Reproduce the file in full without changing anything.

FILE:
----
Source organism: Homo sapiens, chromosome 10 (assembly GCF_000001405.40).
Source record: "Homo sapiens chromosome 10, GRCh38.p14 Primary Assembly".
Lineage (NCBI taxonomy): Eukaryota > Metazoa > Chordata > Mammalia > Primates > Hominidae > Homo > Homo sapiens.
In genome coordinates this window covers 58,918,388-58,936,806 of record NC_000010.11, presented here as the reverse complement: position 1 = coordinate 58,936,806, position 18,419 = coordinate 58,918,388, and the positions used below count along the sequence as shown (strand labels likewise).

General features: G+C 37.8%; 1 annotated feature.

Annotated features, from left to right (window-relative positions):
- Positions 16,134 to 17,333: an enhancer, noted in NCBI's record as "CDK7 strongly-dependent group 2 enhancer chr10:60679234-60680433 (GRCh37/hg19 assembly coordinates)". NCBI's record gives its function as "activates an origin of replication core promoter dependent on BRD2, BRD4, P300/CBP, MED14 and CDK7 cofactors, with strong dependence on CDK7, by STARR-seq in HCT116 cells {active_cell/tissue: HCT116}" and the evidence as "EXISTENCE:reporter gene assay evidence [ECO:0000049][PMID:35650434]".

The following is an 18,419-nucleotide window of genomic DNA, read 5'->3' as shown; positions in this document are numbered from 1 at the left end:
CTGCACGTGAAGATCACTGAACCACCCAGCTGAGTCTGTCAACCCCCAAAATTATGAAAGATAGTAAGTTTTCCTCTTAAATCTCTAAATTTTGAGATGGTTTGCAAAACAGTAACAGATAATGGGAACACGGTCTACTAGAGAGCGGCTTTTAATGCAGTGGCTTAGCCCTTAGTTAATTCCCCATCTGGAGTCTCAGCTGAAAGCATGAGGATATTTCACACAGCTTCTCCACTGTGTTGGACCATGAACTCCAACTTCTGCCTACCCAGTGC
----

Source organism: Homo sapiens, chromosome 10 (assembly GCF_000001405.40).
Source record: "Homo sapiens chromosome 10, GRCh38.p14 Primary Assembly".
Lineage (NCBI taxonomy): Eukaryota > Metazoa > Chordata > Mammalia > Primates > Hominidae > Homo > Homo sapiens.
In genome coordinates this window covers 58,918,388-58,936,806 of record NC_000010.11, presented here as the reverse complement: position 1 = coordinate 58,936,806, position 18,419 = coordinate 58,918,388, and the positions used below count along the sequence as shown (strand labels likewise).

General features: G+C 37.8%; 1 annotated feature.

Annotated features, from left to right (window-relative positions):
- Positions 16,134 to 17,333: an enhancer, noted in NCBI's record as "CDK7 strongly-dependent group 2 enhancer chr10:60679234-60680433 (GRCh37/hg19 assembly coordinates)". NCBI's record gives its function as "activates an origin of replication core promoter dependent on BRD2, BRD4, P300/CBP, MED14 and CDK7 cofactors, with strong dependence on CDK7, by STARR-seq in HCT116 cells {active_cell/tissue: HCT116}" and the evidence as "EXISTENCE:reporter gene assay evidence [ECO:0000049][PMID:35650434]".

The following is an 18,419-nucleotide window of genomic DNA, read 5'->3' as shown; positions in this document are numbered from 1 at the left end:
CTGCACGTGAAGATCACTGAACCACCCAGCTGAGTCTGTCAACCCCCAAAATTATGAAAGATAGTAAGTTTTCCTCTTAAATCTCTAAATTTTGAGATGGTTTGCAAAACAGTAACAGATAATGGGAACACGGTCTACTAGAGAGCGGCTTTTAATGCAGTGGCTTAGCCCTTAGTTAATTCCCCATCTGGAGTCTCAGCTGAAAGCATGAGGATATTTCACACAGCTTCTCCACTGTGTTGGACCATGAACTCCAACTTCTGCCTACCCAGTGC